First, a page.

from Anne K. Voss and Tim Thomas writing in Epigenetics: A Reference Manual:
A histone (H3-H4)2 tetramer flanked by two H2A-H2B heterodimers form the core protein structure, around which DNA is wrapped. DNA and the histone octamer together form the smallest chromatin particle, the nucleosome. How intimately the DNA associates with the core histones and how tightly the nucleosomes are packed with each other is determined by a key post-translational modification of the histone proteins, namely acetylation. Histone acetylation was first discovered in the early 1960s. After a dearth of progress, due to technical limitations, our knowledge of histone acetylation has exploded in the last fifteen years. Enzymes that catalyse acetylation of histones, the histone acetyltransferases, have been discovered, proteins associated with these have been identified and their preferences for specific histone residues have been determined. Importantly, we are gaining a better understanding of the relevance of histone acetylation in health and disease through the discovery of genetic mutations underlying human diseases in loci encoding histone acetyltransferases (HATs) and through examination of mouse strains deficient in specific histone acetyltransferases. Here we discuss the principles of histone acetyltransferase biology.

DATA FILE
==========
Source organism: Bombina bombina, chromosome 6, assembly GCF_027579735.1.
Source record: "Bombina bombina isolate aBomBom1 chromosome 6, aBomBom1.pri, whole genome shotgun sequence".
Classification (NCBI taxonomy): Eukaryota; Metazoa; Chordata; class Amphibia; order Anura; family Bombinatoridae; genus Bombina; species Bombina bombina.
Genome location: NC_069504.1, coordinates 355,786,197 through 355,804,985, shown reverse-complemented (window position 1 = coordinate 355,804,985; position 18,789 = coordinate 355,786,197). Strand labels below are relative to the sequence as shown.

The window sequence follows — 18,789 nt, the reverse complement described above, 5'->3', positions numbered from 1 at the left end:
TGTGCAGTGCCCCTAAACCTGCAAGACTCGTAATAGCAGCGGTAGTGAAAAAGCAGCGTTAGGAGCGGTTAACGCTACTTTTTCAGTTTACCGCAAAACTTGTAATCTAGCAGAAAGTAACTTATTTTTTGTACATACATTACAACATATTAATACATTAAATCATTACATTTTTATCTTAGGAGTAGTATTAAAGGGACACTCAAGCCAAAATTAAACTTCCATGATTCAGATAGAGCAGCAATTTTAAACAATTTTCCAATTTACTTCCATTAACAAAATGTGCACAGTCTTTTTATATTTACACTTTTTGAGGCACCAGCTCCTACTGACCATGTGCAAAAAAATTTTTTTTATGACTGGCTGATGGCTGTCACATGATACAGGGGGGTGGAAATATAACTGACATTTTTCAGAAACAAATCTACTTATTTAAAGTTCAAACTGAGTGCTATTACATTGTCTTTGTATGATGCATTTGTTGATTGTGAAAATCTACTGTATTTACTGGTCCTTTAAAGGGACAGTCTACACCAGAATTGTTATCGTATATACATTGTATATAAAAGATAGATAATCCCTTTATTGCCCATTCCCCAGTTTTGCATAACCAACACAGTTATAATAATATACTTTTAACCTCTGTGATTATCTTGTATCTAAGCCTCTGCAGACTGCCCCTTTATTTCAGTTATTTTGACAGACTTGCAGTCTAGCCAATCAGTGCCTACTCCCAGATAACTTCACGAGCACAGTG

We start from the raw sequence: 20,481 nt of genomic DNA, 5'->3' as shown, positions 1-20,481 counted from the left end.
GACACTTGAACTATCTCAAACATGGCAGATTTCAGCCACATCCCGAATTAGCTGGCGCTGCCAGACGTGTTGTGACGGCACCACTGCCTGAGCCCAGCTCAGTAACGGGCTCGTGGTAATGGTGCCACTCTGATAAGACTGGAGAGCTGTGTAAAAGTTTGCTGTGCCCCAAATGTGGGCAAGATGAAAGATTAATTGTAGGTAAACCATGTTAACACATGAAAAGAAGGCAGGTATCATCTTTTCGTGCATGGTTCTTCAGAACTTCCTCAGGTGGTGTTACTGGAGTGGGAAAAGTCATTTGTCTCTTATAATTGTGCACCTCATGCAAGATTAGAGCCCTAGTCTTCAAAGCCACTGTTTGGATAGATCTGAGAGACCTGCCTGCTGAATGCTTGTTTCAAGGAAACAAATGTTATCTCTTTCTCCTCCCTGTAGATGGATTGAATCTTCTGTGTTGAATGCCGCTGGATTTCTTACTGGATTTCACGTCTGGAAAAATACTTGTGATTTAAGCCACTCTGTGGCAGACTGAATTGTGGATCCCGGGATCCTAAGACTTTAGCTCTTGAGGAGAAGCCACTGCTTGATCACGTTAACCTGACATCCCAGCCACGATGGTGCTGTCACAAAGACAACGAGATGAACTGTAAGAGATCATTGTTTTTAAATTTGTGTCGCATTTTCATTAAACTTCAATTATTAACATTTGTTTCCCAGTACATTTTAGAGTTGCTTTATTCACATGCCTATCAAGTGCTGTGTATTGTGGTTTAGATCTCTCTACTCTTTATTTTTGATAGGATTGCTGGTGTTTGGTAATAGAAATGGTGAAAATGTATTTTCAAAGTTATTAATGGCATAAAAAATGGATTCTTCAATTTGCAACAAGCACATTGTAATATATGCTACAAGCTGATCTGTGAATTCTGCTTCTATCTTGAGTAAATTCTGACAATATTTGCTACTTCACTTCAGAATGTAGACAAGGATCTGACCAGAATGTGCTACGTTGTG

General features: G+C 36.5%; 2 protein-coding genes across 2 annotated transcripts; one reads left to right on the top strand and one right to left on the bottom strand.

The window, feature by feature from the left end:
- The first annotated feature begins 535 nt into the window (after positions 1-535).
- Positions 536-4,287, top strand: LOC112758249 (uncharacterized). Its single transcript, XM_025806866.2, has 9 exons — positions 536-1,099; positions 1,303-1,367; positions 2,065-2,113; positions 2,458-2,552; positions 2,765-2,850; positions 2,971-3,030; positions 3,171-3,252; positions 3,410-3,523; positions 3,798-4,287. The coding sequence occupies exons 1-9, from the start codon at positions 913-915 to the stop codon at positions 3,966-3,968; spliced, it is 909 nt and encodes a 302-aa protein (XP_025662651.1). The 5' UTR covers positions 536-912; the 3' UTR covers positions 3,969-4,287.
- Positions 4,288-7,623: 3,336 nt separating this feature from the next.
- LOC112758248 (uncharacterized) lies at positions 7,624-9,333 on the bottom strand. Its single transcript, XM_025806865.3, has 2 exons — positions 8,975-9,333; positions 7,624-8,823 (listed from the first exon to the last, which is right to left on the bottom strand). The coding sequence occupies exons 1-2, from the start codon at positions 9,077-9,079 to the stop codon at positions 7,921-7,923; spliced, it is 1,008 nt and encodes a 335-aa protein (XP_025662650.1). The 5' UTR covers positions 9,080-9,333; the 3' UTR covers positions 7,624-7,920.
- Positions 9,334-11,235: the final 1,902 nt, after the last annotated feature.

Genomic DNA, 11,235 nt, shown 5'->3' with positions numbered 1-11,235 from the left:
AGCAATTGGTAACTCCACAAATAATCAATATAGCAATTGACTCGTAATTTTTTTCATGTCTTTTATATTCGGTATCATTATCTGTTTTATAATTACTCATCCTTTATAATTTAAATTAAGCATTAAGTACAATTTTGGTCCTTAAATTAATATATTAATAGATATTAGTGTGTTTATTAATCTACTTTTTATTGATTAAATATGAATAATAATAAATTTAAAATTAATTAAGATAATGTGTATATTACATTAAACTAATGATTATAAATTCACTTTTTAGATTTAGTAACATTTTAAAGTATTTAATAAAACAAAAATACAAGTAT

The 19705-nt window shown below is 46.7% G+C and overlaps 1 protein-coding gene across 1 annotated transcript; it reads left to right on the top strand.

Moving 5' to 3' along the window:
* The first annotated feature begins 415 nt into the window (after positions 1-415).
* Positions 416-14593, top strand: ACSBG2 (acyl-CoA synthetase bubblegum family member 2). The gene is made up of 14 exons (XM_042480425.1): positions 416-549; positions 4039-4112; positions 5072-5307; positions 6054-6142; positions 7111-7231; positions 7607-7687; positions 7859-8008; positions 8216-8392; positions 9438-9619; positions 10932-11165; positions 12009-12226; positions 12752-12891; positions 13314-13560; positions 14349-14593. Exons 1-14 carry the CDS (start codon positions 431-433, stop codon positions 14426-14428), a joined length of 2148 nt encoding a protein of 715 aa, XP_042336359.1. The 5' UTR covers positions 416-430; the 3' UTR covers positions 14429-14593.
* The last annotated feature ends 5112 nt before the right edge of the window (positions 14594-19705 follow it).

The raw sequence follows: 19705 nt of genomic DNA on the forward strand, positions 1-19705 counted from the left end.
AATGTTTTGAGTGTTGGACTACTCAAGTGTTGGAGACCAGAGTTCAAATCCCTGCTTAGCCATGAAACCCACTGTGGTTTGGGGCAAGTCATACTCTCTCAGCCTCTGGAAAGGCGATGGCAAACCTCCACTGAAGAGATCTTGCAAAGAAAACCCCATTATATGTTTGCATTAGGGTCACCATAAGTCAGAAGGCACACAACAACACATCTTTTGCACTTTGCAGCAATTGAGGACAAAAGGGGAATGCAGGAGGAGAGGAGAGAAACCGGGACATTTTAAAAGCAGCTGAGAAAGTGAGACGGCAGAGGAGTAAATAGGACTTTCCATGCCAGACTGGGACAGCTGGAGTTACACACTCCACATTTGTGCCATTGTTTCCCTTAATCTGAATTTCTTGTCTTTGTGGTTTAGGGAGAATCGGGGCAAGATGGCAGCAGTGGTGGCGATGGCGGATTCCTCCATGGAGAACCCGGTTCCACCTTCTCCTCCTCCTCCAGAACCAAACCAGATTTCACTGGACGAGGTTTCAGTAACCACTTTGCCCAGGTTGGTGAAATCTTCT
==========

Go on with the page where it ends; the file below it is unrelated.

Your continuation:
Further reading: Epigenetics: A Reference Manual